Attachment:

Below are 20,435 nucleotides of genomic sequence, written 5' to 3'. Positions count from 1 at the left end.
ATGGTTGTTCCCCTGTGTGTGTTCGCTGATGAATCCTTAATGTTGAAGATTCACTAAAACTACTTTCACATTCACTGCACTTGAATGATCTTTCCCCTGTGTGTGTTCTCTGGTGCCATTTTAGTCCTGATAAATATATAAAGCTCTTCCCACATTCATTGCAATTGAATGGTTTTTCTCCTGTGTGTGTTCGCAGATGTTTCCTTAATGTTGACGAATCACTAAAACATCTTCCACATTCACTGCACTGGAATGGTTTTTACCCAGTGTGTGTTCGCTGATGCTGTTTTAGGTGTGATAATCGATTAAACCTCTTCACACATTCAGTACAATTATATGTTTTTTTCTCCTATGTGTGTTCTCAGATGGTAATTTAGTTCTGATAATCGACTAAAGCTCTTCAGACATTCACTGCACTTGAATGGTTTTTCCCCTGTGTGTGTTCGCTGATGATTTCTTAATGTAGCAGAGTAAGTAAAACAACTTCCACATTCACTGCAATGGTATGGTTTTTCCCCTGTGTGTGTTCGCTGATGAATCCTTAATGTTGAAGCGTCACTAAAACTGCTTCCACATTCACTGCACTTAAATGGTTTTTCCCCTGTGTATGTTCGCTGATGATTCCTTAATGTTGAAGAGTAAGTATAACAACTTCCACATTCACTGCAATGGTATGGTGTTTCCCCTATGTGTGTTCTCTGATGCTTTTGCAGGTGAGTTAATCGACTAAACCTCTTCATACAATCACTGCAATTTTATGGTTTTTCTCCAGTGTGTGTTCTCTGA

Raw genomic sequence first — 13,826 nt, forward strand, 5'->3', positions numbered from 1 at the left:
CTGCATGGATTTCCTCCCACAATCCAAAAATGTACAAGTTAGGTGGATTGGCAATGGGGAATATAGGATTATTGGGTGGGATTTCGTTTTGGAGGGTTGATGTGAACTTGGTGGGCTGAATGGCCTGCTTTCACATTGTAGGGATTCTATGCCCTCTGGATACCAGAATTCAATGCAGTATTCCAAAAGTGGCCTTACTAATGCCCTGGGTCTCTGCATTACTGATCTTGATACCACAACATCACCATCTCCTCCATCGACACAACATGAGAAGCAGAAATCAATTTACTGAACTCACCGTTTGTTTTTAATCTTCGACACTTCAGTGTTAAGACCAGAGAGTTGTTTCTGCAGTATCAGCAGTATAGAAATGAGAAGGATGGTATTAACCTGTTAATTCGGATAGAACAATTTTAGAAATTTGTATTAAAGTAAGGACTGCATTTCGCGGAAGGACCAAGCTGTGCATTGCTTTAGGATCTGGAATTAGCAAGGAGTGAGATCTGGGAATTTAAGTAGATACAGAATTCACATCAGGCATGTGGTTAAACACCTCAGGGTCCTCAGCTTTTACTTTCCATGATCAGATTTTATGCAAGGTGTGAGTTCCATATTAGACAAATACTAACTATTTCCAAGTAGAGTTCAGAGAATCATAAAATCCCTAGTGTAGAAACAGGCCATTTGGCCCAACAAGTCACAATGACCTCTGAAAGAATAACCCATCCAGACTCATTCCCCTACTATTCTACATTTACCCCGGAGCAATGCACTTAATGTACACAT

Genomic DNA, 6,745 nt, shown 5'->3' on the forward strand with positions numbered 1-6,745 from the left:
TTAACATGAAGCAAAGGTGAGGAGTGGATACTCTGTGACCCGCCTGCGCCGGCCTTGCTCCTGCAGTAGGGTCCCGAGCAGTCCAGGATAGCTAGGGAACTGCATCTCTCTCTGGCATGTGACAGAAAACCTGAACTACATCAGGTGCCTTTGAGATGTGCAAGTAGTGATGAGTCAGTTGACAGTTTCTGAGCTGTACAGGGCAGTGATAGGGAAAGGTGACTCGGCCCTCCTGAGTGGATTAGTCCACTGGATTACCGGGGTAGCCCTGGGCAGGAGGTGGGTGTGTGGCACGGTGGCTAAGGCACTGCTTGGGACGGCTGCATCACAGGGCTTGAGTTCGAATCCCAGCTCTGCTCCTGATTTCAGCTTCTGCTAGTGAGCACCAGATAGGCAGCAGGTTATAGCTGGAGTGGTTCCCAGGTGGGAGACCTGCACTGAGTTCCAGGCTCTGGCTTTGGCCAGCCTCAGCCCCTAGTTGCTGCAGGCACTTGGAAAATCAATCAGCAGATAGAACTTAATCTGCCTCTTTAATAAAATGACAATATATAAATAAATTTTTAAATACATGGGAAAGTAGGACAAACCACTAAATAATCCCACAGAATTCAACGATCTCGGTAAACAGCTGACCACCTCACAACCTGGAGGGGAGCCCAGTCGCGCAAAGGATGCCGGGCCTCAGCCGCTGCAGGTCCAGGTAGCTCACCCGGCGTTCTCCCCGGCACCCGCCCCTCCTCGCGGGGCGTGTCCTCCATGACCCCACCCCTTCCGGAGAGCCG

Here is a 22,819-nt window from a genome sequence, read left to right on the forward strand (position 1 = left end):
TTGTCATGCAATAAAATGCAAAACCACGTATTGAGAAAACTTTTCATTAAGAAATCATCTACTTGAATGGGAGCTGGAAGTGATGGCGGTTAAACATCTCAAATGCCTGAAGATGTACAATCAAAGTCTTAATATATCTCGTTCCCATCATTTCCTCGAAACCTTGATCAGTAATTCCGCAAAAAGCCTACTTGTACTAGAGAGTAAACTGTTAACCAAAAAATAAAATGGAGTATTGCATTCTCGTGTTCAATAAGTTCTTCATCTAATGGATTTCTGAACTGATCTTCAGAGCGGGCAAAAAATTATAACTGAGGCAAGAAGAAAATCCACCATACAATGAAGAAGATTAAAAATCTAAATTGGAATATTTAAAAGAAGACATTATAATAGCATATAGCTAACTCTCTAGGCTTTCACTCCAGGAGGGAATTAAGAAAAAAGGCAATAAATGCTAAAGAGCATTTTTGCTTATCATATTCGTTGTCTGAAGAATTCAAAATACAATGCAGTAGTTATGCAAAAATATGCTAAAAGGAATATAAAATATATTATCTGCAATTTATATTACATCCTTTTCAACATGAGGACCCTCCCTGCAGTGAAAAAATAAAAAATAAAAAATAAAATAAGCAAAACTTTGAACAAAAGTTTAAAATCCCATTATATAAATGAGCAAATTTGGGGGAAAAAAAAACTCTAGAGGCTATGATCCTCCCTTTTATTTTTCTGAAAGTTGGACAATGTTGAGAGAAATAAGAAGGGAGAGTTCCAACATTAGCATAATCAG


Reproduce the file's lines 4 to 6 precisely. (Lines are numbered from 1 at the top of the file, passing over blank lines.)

CTGCATGGATTTCCTCCCACAATCCAAAAATGTACAAGTTAGGTGGATTGGCAATGGGGAATATAGGATTATTGGGTGGGATTTCGTTTTGGAGGGTTGATGTGAACTTGGTGGGCTGAATGGCCTGCTTTCACATTGTAGGGATTCTATGCCCTCTGGATACCAGAATTCAATGCAGTATTCCAAAAGTGGCCTTACTAATGCCCTGGGTCTCTGCATTACTGATCTTGATACCACAACATCACCATCTCCTCCATCGACACAACATGAGAAGCAGAAATCAATTTACTGAACTCACCGTTTGTTTTTAATCTTCGACACTTCAGTGTTAAGACCAGAGAGTTGTTTCTGCAGTATCAGCAGTATAGAAATGAGAAGGATGGTATTAACCTGTTAATTCGGATAGAACAATTTTAGAAATTTGTATTAAAGTAAGGACTGCATTTCGCGGAAGGACCAAGCTGTGCATTGCTTTAGGATCTGGAATTAGCAAGGAGTGAGATCTGGGAATTTAAGTAGATACAGAATTCACATCAGGCATGTGGTTAAACACCTCAGGGTCCTCAGCTTTTACTTTCCATGATCAGATTTTATGCAAGGTGTGAGTTCCATATTAGACAAATACTAACTATTTCCAAGTAGAGTTCAGAGAATCATAAAATCCCTAGTGTAGAAACAGGCCATTTGGCCCAACAAGTCACAATGACCTCTGAAAGAATAACCCATCCAGACTCATTCCCCTACTATTCTACATTTACCCCGGAGCAATGCACTTAATGTACACAT

Genomic DNA, 6,745 nt, shown 5'->3' on the forward strand with positions numbered 1-6,745 from the left:
TTAACATGAAGCAAAGGTGAGGAGTGGATACTCTGTGACCCGCCTGCGCCGGCCTTGCTCCTGCAGTAGGGTCCCGAGCAGTCCAGGATAGCTAGGGAACTGCATCTCTCTCTGGCATGTGACAGAAAACCTGAACTACATCAGGTGCCTTTGAGATGTGCAAGTAGTGATGAGTCAGTTGACAGTTTCTGAGCTGTACAGGGCAGTGATAGGGAAAGGTGACTCGGCCCTCCTGAGTGGATTAGTCCACTGGATTACCGGGGTAGCCCTGGGCAGGAGGTGGGTGTGTGGCACGGTGGCTAAGGCACTGCTTGGGACGGCTGCATCACAGGGCTTGAGTTCGAATCCCAGCTCTGCTCCTGATTTCAGCTTCTGCTAGTGAGCACCAGATAGGCAGCAGGTTATAGCTGGAGTGGTTCCCAGGTGGGAGACCTGCACTGAGTTCCAGGCTCTGGCTTTGGCCAGCCTCAGCCCCTAGTTGCTGCAGGCACTTGGAAAATCAATCAGCAGATAGAACTTAATCTGCCTCTTTAATAAAATGACAATATATAAATAAATTTTTAAATACATGGGAAAGTAGGACAAACCACTAAATAATCCCACAGAATTCAACGATCTCGGTAAACAGCTGACCACCTCACAACCTGGAGGGGAGCCCAGTCGCGCAAAGGATGCCGGGCCTCAGCCGCTGCAGGTCCAGGTAGCTCACCCGGCGTTCTCCCCGGCACCCGCCCCTCCTCGCGGGGCGTGTCCTCCATGACCCCACCCCTTCCGGAGAGCCG